This doesn't really gain you any efficiency, but it'll be easier to read and easier to keep up to date as things change. You might also keep your text strings up in the declarations as well, so you have the external language separate from the code. If Bob from Marketing calls and says "I want it to say 'You're our prime market' instead of 'You are a teenager'" it's easier to deal with if you have all of that in one place. Later on, you'll maybe use Properties files to store those Strings, and then it's not in your code at all. That's really nice, because you can write a little tool for Bob to use to modify that language and he'll leave you alone.

What your teacher meant by "asking the same question twice" was that you wouldn't need to ask if age was less than 65, since you can't get to that line if age is greater than 65. So you don't need to make the compound if statements (although Akill's suggestion is the correct way to write those).

I can't think of any clever way to efficiently map an integer into a set of arbitrary ranges other than by a series of ifs. If you had a lot of ranges, you might use a sort of binary sort logic - start at the middle and branch your way down - but that would just be pointless for five or six categories, and I'm not sure I can imagine the circumstance where you'd really need such a thing.

However, your instinct is correct: when you see a series of if statements, you should really wonder if there's a better way to do things. Often there is. In this case, maybe not.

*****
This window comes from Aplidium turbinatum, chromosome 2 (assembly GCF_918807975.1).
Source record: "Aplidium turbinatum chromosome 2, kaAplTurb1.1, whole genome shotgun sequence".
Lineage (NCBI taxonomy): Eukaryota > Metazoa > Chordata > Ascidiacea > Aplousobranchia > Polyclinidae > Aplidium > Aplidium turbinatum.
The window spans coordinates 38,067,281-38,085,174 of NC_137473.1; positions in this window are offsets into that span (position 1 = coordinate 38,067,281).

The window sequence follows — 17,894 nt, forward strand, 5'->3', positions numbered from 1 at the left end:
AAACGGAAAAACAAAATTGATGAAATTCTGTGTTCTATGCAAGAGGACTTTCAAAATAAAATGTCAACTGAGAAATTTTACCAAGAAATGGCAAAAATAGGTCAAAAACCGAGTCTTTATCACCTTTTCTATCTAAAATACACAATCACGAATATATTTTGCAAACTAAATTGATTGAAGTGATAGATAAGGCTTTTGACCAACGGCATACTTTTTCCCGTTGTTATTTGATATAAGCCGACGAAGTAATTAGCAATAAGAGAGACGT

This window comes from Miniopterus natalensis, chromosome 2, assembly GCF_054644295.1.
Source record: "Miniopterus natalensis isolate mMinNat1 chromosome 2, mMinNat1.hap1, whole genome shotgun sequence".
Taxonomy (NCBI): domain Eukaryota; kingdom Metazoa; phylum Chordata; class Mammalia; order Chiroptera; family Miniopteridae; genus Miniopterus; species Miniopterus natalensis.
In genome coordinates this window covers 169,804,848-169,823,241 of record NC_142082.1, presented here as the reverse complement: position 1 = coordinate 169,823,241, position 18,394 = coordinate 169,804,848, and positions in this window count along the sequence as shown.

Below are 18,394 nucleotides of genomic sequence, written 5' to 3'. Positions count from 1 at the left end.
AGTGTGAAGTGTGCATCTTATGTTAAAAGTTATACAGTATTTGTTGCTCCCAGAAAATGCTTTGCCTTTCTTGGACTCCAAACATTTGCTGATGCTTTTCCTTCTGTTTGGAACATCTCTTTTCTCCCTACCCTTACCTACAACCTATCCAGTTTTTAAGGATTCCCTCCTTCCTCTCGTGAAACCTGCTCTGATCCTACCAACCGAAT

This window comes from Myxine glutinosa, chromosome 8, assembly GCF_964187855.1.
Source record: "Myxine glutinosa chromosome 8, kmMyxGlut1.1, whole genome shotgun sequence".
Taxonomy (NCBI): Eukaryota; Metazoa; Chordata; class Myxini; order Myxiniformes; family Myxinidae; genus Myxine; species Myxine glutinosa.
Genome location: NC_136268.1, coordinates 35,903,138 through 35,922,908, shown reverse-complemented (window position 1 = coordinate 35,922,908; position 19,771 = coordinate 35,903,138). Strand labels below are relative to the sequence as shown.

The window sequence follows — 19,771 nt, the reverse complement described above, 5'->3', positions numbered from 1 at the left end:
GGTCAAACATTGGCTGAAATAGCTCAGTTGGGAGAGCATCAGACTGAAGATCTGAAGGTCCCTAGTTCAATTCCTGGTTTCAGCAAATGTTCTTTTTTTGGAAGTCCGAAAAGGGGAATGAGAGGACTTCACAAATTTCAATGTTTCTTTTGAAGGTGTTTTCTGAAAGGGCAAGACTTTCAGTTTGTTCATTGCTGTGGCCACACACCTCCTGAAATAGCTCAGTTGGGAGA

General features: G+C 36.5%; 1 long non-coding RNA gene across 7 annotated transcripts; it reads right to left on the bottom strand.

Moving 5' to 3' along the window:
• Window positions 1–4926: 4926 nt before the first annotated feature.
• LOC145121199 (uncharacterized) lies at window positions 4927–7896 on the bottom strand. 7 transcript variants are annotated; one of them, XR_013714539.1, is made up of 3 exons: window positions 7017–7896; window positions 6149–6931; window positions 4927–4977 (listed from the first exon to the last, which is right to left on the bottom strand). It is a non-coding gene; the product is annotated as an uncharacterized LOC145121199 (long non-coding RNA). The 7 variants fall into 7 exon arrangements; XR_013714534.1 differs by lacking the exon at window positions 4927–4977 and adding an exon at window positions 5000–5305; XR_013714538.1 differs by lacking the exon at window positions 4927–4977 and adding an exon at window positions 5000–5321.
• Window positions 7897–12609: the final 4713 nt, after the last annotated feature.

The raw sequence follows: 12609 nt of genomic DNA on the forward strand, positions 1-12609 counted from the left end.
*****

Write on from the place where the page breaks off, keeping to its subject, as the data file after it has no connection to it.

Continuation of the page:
commented: good post +2

Thank you for your input. It's definitely giving me new ideas.

I have a question in regards to your declarations though. You declared it as public static final int. Why? What is the difference as oppose to just declaring it as an int child = 0 for example.

public: Public members are visible to all other classes, this means any class can access a public field/method.

static: creates a class variable as opposed to a member variable.Class variables share the same variable/method over every instance of that class, no instance/object will have a unique value for a static member. static variables/methods can be called directly using the class name and a "."

final: Means you cannot alter the value. It is constant.

int child = 0; On the other hand is only local to the class/method it was used in. As was said, it's not really that practical declaring constants for your small example, But just remember the different keywords above when you ever need to use the same variables over multiple classes.

commented: Yep, that's about right. +2

To follow on to Akill's post, the idea is to make these values accessible throughout the program, so I know I'm always using the same value and I can change them when I want. To do that, I put them publicly in some class. Since they're not going to depend on the particular instance of that class, I make them static. Since I don't want them to change in the course of the program, I make them final. Notice how these characteristics interact: if I make a variable public, anything that can read it can write to it. That means that I only ever make variables public if they're final. It's pretty rare that you'd want to do this with anything but a program-wide constant, so it'll usually be static. I can think of some cases where you'd have an instance constant - you might have a model of the solar system, and a constant value for surface gravity for each Planet, for example, so it won't always be static, but most often it will.
Best of luck